Ireland has the strongest April on record for wind power generation

IRELAND GENERATED A higher proportion of its power from wind power last month than ever before, a new report from Wind Energy Ireland has revealed.

This was also a 7% increase in wind power generation from April 2021.

The April Wind Power Report found that 32% of the country’s power was generated by wind turbines at a time when consumers are facing rising energy costs due to rising fuel prices.

The report says power generated by the turbines in April helped drive down the average wholesale price of electricity for the month to €218.26 per megawatt-hour from its all-time high of €293.25 in March.

The average home consumes 4.6 megawatt-hours of electricity each year.

This was also a 7% increase in wind power generation from April 2021.

The report found that the average price of electricity was 18.5% lower on the windiest days in April compared to days with little or no wind.

Noel Cunniffe, CEO of Wind Energy Ireland, welcomed the release of the record data.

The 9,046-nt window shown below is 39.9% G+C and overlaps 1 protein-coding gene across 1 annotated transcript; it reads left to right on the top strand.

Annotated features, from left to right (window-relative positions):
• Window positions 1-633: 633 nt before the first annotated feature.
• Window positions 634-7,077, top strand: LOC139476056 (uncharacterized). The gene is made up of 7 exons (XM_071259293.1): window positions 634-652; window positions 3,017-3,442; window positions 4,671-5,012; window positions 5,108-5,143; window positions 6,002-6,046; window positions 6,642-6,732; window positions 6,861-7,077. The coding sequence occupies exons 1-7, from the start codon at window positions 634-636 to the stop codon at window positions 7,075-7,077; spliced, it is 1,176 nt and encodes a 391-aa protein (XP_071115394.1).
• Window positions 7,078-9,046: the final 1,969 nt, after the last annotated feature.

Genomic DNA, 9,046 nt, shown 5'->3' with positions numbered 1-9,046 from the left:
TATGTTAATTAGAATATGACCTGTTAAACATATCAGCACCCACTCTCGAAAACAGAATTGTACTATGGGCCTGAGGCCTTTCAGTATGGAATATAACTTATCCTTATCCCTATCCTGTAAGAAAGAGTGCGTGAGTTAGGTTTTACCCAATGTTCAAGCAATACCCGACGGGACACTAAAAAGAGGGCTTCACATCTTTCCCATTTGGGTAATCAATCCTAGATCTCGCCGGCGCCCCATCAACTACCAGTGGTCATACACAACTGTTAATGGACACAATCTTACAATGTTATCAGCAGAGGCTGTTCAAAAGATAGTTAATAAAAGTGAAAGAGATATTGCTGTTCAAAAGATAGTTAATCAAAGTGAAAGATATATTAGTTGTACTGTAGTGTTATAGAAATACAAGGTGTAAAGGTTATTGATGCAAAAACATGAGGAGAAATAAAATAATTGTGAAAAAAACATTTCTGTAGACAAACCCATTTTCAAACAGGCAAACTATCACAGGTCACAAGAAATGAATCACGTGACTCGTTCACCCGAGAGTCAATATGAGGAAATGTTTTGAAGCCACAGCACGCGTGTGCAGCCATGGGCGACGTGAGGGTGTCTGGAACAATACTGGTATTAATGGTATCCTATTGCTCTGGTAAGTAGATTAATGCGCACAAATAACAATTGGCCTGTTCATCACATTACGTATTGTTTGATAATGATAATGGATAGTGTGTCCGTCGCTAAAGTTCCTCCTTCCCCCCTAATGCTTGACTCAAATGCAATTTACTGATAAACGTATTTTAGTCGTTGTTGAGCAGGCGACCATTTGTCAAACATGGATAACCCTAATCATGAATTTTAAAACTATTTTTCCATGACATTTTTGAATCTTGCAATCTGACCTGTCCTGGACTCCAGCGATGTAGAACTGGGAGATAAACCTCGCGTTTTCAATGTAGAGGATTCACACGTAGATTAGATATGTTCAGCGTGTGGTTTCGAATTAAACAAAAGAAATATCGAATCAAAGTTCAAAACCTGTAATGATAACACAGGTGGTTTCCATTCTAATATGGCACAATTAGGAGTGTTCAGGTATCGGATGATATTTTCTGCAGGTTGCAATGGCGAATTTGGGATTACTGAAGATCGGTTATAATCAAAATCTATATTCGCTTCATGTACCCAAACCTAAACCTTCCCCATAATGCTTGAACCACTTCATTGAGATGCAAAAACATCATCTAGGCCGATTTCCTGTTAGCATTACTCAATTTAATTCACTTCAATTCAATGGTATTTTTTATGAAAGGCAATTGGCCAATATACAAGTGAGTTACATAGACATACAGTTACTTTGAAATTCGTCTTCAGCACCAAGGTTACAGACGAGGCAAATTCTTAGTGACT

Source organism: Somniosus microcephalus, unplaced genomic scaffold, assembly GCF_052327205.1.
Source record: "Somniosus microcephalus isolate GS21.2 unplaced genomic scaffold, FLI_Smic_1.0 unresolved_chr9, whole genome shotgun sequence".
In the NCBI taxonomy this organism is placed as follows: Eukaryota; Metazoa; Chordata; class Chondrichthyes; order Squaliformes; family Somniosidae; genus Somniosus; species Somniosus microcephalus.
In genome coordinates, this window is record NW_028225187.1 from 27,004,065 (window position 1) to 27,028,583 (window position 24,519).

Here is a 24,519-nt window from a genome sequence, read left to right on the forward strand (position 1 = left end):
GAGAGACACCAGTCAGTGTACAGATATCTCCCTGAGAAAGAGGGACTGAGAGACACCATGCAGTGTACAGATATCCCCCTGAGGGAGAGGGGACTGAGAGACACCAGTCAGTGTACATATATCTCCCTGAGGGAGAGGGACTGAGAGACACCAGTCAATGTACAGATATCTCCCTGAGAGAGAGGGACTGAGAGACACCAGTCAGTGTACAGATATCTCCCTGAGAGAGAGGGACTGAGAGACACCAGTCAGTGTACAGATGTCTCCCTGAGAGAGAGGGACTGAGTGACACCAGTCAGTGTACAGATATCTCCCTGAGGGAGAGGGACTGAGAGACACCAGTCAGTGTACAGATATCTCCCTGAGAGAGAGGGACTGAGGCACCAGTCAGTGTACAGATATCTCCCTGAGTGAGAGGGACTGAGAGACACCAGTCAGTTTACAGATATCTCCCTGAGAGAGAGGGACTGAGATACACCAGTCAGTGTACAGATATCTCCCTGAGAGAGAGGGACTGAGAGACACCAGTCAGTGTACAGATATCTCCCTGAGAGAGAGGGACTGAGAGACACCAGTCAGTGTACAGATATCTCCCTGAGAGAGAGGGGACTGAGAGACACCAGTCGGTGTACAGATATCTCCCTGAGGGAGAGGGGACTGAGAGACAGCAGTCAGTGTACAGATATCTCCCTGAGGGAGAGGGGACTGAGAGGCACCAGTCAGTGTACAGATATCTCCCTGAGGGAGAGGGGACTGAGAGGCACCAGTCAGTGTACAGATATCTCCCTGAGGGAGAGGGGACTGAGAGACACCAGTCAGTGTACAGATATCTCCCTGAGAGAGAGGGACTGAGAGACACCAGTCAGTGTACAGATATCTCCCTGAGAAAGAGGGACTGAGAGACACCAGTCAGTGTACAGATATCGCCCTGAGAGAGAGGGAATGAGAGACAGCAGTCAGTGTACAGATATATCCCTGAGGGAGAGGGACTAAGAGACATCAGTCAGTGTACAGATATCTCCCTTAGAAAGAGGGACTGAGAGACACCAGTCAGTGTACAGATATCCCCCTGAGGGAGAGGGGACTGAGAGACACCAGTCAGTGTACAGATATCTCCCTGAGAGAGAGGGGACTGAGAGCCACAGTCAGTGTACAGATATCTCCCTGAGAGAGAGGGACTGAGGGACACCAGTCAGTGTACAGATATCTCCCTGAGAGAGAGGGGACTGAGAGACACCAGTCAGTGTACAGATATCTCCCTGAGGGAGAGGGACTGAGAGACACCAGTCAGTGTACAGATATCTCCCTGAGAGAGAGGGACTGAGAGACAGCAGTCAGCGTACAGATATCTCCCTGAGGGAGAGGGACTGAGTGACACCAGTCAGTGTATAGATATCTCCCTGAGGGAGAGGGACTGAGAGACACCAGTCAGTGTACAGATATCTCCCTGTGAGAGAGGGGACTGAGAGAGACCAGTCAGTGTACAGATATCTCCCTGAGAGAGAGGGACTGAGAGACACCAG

Every month, wind power reduces our carbon emissions and helps insulate Irish consumers from the worst effects of our reliance on expensive imported gas,” he said.

“Every new wind and solar farm that connects to the electricity grid helps make Ireland more energy independent. We need to speed up the development of clean, cheap, renewable energy to drive fossil fuels out of the electricity market.”

Cunniffe blames this dependency for fossil fuel electricity prices being 155% higher than last April.

“Our planning system must be reformed and adequately resourced to ensure that the renewable energy projects needed by the Climate Action Plan can be properly, but quickly, reviewed and we can move forward with building those projects.”

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April followed a strong first quarter of the year for wind power, during which wind contributed 39% of Ireland’s generating capacity.

Electricity prices in Ireland remain the fourth highest in the EU and 26% higher than the EU average.

Many energy providers have announced that price increases will come into effect during the year, with Electric Ireland’s electricity prices expected to increase by 23.4% – an additional €297.58 per year.

In April, Eirgrid announced that up to three-quarters of the electricity flowing through the national power grid at any one time can now come from variable renewable sources following an eleven-month on-grid project.

The company now aims to continue upgrading the grid to increase this figure to 95% by 2030 in order to meet the government’s renewable energy targets.

Wind Energy Ireland has said that Ireland’s electricity can be net zero emissions by 2035.

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